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 Roleplaying: Anything "too evil" for evil chars
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mastermustard
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USA
45 Posts

Posted - 04 Jun 2017 :  13:39:52  Show Profile Send mastermustard a Private Message  Reply with Quote  Delete Topic
Wow, I just realized how few characters we're allowed to use in the subject.

Anyways, I wanted your opinions on roleplaying evil characters. In your mind, is there any action that is off-limits, even for the most chaotic evil sunnofagun imaginable? In terms of roleplaying -- like, if you were DMing, is there anything you wouldn't allow?


I get the feeling that shows like Game of Thrones have made a lot of the stuff that we'd consider too heinous to talk about previously, a bit more acceptable.

KanzenAU
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Australia
744 Posts

Posted - 04 Jun 2017 :  15:35:31  Show Profile Send KanzenAU a Private Message  Reply with Quote
I think what matters here is who you're playing with. D&D can really test people's friendships when you have people at a table that adamantly want different things. If you want to go all out evil, speak to not only your DM but your fellow players. Most people don't want to play with someone that's always trying to do horrible things, but who knows, maybe your group will be cool with it.

I don't think we can help you with this one - it's a discussion for you and your friends to have.

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Starshade
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Norway
159 Posts

Posted - 04 Jun 2017 :  16:42:26  Show Profile Send Starshade a Private Message  Reply with Quote
It's a bit like the "Farador D&D" video on youtube, what is appropriate fun, depends on what players and the DM think is fun. If the purpose of the game is to have fun, it's limited by that.
Imagine a game like Star Wars. In the old Expanded Universe ("lower" rated canonical content, who were nulled out by the next movie), there was lots of good Sith material. GMing a sith game sounds fun; sacrificing a fellow PC to ascend to Sith-hood against the will of the fellow player is quite appropriate for a Sith, but horrible to the players.
Ingame NPCs are there for fun; I'd be quite willing to have players sacrifice their grandmother to dark powers, if the game is "fun", that would include me, too.
Basically, a RP game would either be a common "good game" or an "evil game", and constructed around that. Going Game of Thrones is ok for me; if the players still work together with the purpose of having fun in real life.

Edited by - Starshade on 04 Jun 2017 16:42:50
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Wooly Rupert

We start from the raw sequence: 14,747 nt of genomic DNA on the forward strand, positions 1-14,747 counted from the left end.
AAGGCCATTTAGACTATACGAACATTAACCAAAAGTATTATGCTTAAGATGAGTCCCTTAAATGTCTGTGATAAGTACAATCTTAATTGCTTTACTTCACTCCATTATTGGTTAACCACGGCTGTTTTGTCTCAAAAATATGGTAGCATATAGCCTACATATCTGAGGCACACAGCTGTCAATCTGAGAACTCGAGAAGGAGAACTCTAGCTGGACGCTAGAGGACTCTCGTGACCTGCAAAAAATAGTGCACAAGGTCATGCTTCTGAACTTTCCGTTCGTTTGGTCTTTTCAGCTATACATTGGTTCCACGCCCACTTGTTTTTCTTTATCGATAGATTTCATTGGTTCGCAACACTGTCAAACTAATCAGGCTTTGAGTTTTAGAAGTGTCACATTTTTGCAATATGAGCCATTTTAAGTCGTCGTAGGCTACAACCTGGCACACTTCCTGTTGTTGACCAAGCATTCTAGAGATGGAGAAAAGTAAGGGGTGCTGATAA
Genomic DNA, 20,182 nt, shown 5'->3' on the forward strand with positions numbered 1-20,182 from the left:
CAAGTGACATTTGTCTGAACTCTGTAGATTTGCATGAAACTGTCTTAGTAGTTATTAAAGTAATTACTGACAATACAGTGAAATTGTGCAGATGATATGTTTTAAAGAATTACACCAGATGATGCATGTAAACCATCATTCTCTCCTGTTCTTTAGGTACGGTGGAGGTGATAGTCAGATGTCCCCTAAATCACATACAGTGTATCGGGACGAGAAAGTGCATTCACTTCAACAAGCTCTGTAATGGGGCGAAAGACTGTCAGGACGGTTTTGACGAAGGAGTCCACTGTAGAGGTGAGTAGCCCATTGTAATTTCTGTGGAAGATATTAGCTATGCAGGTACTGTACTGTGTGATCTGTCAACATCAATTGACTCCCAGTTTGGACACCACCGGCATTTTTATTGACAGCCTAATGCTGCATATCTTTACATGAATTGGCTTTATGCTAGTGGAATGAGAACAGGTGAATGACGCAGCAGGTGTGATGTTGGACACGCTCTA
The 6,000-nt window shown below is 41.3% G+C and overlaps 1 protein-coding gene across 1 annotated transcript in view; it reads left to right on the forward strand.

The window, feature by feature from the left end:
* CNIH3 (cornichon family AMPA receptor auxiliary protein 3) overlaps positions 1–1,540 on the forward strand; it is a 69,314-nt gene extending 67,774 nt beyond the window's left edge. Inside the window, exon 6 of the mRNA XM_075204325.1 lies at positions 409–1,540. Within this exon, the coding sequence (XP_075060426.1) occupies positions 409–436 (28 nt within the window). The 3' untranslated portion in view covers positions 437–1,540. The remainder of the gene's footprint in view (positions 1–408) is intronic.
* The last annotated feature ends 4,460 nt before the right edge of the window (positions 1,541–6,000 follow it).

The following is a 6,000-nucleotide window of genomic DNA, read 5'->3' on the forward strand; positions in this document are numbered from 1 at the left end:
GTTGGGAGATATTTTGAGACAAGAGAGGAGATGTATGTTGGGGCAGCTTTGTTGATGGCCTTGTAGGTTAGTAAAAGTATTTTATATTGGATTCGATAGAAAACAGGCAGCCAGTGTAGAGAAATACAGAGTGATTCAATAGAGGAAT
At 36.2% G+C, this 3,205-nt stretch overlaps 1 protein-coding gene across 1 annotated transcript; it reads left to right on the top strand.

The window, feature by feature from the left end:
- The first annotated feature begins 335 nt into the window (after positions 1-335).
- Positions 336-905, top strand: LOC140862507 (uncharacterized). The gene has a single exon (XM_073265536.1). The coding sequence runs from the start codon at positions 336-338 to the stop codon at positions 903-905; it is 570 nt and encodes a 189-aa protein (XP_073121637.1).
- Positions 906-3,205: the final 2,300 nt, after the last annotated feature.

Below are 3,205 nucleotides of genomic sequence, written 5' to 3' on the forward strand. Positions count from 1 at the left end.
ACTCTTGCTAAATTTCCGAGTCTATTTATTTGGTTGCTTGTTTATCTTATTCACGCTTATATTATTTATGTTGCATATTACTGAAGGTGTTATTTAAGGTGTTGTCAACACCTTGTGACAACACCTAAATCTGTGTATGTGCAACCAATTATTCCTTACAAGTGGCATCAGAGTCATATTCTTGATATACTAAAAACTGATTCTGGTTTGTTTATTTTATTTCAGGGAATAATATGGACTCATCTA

Master of Mischief
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USA
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Posted - 04 Jun 2017 :  17:34:59  Show Profile Send Wooly Rupert a Private Message  Reply with Quote
The only way I'd play an evil character was if he was NE and was devoted to the group -- or at least a single person in the group -- and thus would not act against them. Against anyone else, though, he's considerably more flexible than the other people in his group.

Kinda like the Knights of Takhisis, in the later Dragonlance stuff, or the Black Paladins of Zhakrin in the Rose of the Prophet books (in both cases, by Weis & Hickman). The Black Paladins, in general, are a great example of this: they will happily murder, torture, or steal from anyone outside their own group -- but they are utterly devoted to each other, to the point of weeping and swearing vengeance when finding out a member of their order had been slain by an outsider.

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Edited by - Wooly Rupert on 04 Jun 2017 17:38:02
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Irennan
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Italy
2737 Posts

Posted - 04 Jun 2017 :  18:52:41  Show Profile Send Irennan a Private Message  Reply with Quote
quote:
Originally posted by mastermustard

Wow, I just realized how few characters we're allowed to use in the subject.

Anyways, I wanted your opinions on roleplaying evil characters. In your mind, is there any action that is off-limits, even for the most chaotic evil sunnofagun imaginable? In terms of roleplaying -- like, if you were DMing, is there anything you wouldn't allow?


I get the feeling that shows like Game of Thrones have made a lot of the stuff that we'd consider too heinous to talk about previously, a bit more acceptable.



To me, no actions are offlimits, as long as everyone at the table is ok with them, and as long as the player accepts that: